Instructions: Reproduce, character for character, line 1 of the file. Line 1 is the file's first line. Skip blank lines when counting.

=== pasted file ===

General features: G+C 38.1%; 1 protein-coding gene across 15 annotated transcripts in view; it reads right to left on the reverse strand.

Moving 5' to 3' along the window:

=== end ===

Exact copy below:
General features: G+C 38.1%; 1 protein-coding gene across 15 annotated transcripts in view; it reads right to left on the reverse strand.